• All communication and internet use will be monitored and internet in North Korea is not what it is in the rest of the world.
  • Always speak positively of your time in North Korea.
  • Beware the literature you bring into the country.
  • Be meticulously correct in your terminology referring to the Great Leader, Dear Leader, or Precious Leader or avoid use at all.
  • If asked about politics, end the conversation.
  • Never discuss reunification with South Korea and watch the vocabulary used to refer to these two countries—North Korea is always chosun.
  • Never speak in Korean and only in English, being aware that many around you speak English and will listen in on every word you say.
  • Never make cultural comparisons (this might suggest North Korean inferiority).

Kim grows to truly love the two 25-student classes she teaches at PUST though she is constantly forced to watch what she says when with them. As she slowly gains her students’ trust, she learns more and more about their personal lives (they are essentially cut off from any contact with their family), their views of the world (they believe in North Korean superiority in all senses of the word and believe the U.S. is the source of all evil), and the way the country treats its citizens (long seven-days-a-week workshifts in construction camps and mines, decades of required military service, fear of failure, death, and violent repercussions, zero contact with the outside world, and North Korean-authored textbooks that embed alternate realities into the the minds of its citizens). Readers at all familiar with the country’s self-constructed identity as the world’s greatest in everything will quickly identify this attitude amongst Kim’s pupils.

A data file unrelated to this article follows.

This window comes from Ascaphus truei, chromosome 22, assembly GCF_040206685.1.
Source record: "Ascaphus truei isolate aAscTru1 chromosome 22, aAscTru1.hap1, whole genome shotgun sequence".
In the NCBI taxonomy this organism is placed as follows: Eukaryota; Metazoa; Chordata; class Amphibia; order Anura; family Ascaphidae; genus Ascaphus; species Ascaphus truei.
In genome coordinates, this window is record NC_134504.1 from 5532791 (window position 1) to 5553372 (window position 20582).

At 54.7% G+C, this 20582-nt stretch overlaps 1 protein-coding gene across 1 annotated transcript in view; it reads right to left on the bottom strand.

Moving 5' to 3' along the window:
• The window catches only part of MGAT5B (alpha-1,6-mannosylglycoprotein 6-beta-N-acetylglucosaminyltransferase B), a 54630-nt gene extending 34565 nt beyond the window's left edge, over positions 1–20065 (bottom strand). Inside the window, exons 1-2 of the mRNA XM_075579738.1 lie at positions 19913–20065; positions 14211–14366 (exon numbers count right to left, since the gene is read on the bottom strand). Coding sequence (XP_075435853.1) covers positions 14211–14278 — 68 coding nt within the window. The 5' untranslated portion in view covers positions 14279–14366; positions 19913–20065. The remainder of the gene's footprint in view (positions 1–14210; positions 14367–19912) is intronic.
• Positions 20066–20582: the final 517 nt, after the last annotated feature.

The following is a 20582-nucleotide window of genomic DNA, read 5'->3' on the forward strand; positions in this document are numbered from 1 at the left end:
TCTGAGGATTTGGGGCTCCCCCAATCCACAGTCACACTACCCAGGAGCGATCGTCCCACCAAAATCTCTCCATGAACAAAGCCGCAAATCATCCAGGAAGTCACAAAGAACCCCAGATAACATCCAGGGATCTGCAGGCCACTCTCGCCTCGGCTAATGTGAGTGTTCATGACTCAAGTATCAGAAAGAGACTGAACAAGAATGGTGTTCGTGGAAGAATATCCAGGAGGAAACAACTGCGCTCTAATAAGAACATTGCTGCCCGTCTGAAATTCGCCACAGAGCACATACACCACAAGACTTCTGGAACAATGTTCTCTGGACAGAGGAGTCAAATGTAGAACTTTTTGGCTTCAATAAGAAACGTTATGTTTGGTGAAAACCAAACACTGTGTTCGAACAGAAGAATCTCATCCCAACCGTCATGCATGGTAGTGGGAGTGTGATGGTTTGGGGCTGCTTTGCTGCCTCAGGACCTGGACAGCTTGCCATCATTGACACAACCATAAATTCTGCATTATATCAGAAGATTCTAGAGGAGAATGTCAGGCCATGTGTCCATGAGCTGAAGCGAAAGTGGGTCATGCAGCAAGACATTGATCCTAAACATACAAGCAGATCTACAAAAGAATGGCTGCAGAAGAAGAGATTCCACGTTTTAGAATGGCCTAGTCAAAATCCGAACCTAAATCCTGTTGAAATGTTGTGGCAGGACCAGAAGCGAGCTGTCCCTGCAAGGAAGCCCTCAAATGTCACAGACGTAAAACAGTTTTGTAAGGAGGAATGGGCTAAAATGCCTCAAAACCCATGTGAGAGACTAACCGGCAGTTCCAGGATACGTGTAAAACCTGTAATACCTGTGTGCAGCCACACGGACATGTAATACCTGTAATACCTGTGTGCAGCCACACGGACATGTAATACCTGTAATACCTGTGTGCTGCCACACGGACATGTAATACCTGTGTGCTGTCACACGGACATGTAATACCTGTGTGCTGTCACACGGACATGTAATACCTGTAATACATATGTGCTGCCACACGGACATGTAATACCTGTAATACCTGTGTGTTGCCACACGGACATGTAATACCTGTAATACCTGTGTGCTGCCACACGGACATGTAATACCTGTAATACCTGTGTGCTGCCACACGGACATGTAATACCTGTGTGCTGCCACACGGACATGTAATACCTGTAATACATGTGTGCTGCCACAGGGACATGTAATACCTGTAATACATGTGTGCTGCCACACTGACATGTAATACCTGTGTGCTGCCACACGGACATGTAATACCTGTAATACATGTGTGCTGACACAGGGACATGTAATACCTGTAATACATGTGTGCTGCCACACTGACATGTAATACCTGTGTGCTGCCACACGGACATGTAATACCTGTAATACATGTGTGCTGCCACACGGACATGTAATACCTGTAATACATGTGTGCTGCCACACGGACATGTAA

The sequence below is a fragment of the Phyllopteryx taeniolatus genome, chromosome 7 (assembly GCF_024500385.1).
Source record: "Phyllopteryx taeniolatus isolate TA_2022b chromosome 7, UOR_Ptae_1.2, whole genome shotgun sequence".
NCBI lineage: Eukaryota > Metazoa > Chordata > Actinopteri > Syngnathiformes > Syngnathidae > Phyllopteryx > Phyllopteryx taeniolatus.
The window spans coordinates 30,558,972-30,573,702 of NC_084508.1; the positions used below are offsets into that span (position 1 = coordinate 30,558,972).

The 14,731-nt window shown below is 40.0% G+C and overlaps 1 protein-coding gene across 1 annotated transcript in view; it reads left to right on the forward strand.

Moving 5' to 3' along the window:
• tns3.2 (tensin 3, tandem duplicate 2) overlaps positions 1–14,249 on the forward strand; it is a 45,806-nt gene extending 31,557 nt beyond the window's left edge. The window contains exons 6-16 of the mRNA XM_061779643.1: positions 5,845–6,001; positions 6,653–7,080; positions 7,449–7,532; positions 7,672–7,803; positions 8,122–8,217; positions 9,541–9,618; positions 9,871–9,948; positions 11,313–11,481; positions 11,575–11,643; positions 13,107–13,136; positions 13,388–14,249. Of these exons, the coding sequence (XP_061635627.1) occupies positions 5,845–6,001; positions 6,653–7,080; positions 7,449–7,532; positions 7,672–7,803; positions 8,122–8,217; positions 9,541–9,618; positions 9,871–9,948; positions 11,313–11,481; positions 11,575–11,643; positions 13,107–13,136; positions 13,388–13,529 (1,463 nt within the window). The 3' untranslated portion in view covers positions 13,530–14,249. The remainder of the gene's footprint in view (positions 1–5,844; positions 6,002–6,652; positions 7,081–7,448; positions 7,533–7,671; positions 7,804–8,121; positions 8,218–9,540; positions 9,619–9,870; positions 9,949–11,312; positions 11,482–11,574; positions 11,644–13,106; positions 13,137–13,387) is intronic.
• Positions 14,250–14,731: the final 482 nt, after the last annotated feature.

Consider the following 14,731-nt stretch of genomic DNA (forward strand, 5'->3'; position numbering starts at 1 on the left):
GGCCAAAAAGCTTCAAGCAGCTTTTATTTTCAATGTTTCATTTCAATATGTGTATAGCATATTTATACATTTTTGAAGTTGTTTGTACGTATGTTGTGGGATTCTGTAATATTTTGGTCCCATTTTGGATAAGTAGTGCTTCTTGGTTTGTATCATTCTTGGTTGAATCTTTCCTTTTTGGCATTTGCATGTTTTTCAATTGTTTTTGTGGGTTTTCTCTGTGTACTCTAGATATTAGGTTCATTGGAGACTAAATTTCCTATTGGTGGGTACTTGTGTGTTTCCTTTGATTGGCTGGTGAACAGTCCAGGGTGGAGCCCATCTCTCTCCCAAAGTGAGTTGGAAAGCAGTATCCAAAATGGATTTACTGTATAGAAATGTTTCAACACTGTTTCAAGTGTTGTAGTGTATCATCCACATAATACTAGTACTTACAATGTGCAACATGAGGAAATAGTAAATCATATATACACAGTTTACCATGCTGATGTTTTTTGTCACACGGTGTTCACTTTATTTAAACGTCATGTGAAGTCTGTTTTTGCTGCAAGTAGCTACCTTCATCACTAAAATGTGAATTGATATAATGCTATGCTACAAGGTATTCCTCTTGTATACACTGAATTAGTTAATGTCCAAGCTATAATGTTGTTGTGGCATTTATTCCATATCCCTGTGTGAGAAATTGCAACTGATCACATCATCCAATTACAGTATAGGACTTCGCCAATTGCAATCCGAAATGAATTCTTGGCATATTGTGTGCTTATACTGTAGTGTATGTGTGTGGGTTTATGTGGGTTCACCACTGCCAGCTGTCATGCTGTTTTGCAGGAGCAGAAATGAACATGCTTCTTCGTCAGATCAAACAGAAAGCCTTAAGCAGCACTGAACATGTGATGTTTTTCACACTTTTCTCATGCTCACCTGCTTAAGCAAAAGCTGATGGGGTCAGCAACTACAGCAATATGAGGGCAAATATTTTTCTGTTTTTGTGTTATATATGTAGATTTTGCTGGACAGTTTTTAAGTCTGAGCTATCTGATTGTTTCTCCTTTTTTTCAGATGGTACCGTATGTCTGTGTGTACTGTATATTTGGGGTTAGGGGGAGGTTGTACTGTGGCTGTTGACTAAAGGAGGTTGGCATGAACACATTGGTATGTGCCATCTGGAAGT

The more time she spends in North Korean (Kim returns to the U.S. over a summer break but feels compelled to return for another term), the more she begins to try to undermine the country’s dictatorship by showing her students bit by bit that there is an entire world outside their realm of understanding. Not only does she try to expand their ability for self-expression (essays and letter-writing are unknown genres within North Korean culture), Kim tries to tell them more and more about life in the world at large, including food, culture, language, technology, medicine, social structures, media, and entertainment. However, she must tread carefully and by the time she leaves—right after news of the death of Kim Jong-il—she doubts whether she would ever be allowed to return.

I enjoyed reading Without You, There is No Us and felt it offered great insight into one woman’s perspective on life within North Korea. Having previously read Escape from Camp 14 (read my review here), the more I learn about the country the more it’s like falling down a rabbit hole, yet knowing the whole time that the narratives you’re reading aren’t derived from fiction, but modern-day reality.

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2 comments :

  1. Have you read "Nothing to Envy" or "The Orphan Master's Son"? They are my two favorites, in that order, about the DPRK. SO many things to learn about! (Also, I had similar feelings about this one, it was a bit too scattered for me and not as well written as I would have liked. But I'm a North Korea book snob now, so there's that.)

    xox

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    1. Hi, Feisty! I haven't yet read either of those titles but they're on my North Korea to-read list along with "Stars Between the Sun and Moon: One Woman's Life in North Korea and Escape to Freedom." Thank you for the recommendations! I love them.